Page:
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Lydia J. asks, what are the very tall, spiky-looking plants with purplish flowers that grow in mass near the coast? I have also seen some with the same tall shape but with rose-colored blossoms. Can I grow them in Santa Rosa?

These stately and beautiful plants are called Pride of Madeira (purplish-blue) and Tower of Jewels (pinkish). Yes, they do thrive in the tough conditions near the seashore with its sandy soil, wind and salt spray, but they will also thrive in the warm inland areas of Sonoma County.

The shrub, Pride of Madeira, botanically known as Echium candicans, is easy to grow and readily reseeds, so cut off the flowering spikes when they fade and collect the seeds, or let the seeds fall and be surprised with new starts in unexpected places. The hairy, grey-green mounding foliage remains and each spring new flower spikes grow. It needs room to grow as it can reach a height of 5 to 6 feet and equally as wide. Bees are attracted to Pride of Madeira.

Echium wildpretii, Tower of Jewels, is a biennial. When its flowers die, the entire plant dies. New seeds that have dropped to the ground will germinate, form grey narrow leaves and bloom the second season in mid to late spring. This plant is very tall, 6 to 10 feet, but only 1 to 2 feet wide.

Both plants should receive weekly water during the hotter months; otherwise, little care is required.

Cathi Shudde writes: What effect do products for controlling aphids, spider mites, etc., like neem oil have on the bees and other beneficial insects? What about the environmentally friendly products for slugs and snails on salamanders?

I'm very good at raising aphids, spider mites, earwigs, slugs and snails. I don't use anything that is not organic and pet friendly, but still worry about how to use these products to control the insects without adversely affecting the garden-friendly residents like salamanders, bees, etc.

My first advice to you is visit a garden center, nursery or business that carries organic products, and read the label on the various organic product containers — such as neem oil. It will also have on the front label a word such as CAUTION (a label received from the federal Environmental Protection Agency), which means the least toxic. The labels will give you a long list of precautions, correct applications and timing of controls; this applies to organic products as well.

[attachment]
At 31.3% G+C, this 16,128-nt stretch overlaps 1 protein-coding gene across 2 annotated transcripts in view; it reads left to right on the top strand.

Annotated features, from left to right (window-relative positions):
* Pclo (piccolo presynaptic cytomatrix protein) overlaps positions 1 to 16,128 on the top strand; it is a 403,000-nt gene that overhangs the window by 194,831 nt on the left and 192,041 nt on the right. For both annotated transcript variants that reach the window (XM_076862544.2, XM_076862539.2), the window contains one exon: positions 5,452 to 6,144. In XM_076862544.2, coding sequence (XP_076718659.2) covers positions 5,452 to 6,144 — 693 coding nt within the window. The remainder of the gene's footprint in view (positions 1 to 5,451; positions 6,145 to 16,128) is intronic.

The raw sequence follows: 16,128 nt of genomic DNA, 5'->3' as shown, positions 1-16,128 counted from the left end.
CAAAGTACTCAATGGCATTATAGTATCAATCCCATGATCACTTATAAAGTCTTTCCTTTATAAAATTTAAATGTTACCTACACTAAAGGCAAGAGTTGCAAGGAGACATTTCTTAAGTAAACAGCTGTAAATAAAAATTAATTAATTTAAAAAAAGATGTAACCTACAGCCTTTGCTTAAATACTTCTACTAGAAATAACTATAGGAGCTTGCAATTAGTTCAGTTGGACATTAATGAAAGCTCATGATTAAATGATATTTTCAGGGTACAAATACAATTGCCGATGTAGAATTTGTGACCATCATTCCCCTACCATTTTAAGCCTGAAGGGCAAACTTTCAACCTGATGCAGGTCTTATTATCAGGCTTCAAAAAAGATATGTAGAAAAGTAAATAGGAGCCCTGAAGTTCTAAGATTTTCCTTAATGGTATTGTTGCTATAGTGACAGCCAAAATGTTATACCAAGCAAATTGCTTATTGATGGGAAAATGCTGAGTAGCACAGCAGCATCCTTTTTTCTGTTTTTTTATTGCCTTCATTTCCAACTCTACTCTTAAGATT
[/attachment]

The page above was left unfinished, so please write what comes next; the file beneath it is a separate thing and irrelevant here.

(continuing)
The following information is from the National Pesticide Information Center:

Neem oil is practically non-toxic to birds, mammals, bees and plants. Neem oil is slightly toxic to fish and other aquatic organisms. Azadirachtin, a component of neem oil, is moderately toxic to fish and other aquatic animals. It is important to remember that insects must eat the treated plant to be killed. Therefore, bees and other pollinators are not likely to be harmed.

About beneficial insects: Beneficial insects don't eat your plants so they are not ingesting the product. But you can still kill beneficial insects if you smother them with neem oil spray. Beware that neem can also repel bees and butterflies. Beneficials are most active during the day, so sprays should only be used early in the morning or evening so they can dry before the good insects become active.

Sluggo, an iron phosphate product, should not harm salamanders since they are carnivorous. They are not ingesting treated plant material, but after reading label warnings, what is the effect of neem on aquatic animals other than fish? Another question to ponder.

Following are two references that are helpful for controlling pests:

1) Pests of Landscape Trees and Shrubs, An Integrated Pest Management Guide, Second Edition written by Steve H. Dreistadt. This is University of California publication #3359.

2) The Organic Gardener's Handbook of Natural Pest and Disease Control, A Complete Guide to Maintaining a Healthy Garden and Yard the Earth-Friendly Way by Fern Marshall Bradley, Barbara W. Ellis and Deborah L. Martin.

Send your gardening questions to The Garden Doctors at pdgardendoctor@gmail.com. The Garden Doctors can answer questions only through their column, which appears twice a month in the newspaper and online at pressdemocrat.com.